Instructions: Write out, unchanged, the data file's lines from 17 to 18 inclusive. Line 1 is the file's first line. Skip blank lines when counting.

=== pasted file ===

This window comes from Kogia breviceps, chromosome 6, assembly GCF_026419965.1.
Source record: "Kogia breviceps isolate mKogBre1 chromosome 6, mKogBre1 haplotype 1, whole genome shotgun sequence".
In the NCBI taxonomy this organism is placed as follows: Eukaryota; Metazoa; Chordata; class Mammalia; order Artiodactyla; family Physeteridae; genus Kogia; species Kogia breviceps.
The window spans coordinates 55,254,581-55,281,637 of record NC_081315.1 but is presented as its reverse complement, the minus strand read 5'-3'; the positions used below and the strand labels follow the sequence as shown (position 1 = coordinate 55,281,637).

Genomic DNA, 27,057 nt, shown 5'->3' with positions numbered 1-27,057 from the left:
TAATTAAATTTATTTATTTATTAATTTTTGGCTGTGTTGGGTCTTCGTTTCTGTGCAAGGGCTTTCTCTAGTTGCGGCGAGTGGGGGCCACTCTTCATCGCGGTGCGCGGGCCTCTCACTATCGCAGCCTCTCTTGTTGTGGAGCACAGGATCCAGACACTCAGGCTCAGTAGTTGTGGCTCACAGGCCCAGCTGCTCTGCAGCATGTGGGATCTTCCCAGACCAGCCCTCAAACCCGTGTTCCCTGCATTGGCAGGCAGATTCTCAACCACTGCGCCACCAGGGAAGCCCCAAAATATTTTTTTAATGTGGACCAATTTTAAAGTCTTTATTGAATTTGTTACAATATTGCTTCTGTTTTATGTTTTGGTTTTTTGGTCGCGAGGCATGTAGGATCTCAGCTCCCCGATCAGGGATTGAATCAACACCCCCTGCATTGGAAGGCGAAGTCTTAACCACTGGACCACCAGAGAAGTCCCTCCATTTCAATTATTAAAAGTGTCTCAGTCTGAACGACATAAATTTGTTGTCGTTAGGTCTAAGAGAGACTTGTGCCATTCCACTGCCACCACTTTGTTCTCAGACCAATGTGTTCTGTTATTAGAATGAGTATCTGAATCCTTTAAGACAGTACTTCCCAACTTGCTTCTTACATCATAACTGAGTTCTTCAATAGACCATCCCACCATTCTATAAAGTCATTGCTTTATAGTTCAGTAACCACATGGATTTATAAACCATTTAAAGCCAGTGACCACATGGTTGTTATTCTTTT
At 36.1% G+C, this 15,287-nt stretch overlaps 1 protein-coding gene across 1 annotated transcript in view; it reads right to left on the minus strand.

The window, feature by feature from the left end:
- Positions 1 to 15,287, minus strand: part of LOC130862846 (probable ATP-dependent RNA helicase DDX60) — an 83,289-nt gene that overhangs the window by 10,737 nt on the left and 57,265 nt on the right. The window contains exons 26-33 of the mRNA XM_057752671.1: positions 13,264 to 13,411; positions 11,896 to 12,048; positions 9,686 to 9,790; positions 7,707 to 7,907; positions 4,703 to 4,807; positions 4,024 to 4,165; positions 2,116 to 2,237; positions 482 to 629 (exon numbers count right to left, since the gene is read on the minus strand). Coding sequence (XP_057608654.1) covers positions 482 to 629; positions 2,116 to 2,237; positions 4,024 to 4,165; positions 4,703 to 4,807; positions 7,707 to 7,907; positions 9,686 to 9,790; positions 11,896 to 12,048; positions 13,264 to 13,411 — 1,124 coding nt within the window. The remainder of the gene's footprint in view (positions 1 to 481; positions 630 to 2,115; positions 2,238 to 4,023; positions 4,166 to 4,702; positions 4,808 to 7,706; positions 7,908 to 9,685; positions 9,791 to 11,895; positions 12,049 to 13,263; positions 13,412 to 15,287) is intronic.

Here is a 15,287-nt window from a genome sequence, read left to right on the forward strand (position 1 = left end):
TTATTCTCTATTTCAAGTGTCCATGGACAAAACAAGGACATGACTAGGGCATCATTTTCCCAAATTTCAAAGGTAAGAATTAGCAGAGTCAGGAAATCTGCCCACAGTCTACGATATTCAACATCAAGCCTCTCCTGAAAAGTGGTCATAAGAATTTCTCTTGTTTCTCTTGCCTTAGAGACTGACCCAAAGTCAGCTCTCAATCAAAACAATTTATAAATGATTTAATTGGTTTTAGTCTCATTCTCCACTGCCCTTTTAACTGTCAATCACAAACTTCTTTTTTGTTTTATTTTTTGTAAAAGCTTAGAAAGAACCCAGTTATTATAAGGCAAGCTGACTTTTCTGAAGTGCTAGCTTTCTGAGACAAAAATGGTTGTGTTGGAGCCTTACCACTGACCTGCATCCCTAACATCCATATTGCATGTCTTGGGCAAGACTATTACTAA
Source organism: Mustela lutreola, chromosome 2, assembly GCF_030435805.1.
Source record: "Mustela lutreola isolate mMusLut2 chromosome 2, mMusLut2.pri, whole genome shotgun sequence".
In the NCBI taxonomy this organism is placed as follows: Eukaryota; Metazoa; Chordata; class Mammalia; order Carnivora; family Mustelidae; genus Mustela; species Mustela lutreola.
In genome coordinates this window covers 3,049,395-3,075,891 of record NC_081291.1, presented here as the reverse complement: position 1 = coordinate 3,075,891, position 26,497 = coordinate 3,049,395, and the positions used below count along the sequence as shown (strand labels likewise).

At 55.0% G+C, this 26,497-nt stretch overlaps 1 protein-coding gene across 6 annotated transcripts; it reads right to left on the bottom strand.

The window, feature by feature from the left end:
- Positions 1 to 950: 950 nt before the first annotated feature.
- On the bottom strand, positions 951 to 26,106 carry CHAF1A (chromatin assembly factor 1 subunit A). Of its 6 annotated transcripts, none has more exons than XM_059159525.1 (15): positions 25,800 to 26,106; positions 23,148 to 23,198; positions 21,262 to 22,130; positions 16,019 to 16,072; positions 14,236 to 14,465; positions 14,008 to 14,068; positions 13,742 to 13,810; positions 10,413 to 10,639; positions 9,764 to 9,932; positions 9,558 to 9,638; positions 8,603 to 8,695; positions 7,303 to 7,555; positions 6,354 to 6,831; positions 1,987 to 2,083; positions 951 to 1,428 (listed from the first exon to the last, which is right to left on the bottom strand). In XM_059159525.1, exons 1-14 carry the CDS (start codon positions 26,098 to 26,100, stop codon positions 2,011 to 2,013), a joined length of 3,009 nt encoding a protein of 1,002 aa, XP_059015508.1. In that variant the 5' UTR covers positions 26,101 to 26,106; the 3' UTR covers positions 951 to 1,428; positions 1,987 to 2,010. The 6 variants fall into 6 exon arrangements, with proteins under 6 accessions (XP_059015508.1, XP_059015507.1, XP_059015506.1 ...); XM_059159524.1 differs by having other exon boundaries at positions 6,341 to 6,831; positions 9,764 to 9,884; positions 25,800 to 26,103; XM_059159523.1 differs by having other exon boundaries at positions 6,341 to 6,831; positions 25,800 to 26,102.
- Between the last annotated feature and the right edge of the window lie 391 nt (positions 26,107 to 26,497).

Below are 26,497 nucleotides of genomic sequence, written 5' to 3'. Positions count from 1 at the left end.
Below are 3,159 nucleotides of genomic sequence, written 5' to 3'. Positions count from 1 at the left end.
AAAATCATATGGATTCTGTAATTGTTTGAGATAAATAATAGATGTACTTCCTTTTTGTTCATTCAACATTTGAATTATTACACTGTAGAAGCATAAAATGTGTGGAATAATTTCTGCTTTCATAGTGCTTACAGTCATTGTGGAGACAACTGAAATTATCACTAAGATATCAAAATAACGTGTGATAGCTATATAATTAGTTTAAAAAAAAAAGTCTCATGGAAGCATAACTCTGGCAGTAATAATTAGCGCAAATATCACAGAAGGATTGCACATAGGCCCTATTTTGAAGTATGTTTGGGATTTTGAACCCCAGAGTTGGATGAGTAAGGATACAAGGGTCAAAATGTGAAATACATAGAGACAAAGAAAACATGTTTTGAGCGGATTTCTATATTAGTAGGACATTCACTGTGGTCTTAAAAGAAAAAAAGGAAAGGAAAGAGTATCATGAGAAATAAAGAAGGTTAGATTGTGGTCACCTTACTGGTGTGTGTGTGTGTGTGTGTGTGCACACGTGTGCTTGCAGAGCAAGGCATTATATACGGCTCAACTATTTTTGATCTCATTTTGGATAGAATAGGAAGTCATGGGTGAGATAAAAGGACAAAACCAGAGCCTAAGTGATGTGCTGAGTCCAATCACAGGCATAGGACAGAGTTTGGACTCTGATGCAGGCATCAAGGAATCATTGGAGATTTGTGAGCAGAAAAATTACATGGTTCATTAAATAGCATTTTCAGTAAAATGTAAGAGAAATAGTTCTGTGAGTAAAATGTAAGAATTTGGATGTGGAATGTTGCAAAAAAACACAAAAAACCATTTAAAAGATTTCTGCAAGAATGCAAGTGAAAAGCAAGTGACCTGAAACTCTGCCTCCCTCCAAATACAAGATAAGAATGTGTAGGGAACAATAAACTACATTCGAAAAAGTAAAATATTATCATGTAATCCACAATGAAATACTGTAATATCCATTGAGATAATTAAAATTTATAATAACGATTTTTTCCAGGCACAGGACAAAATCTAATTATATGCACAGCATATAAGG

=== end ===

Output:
The window, feature by feature from the left end:
- Positions 1 to 950: 950 nt before the first annotated feature.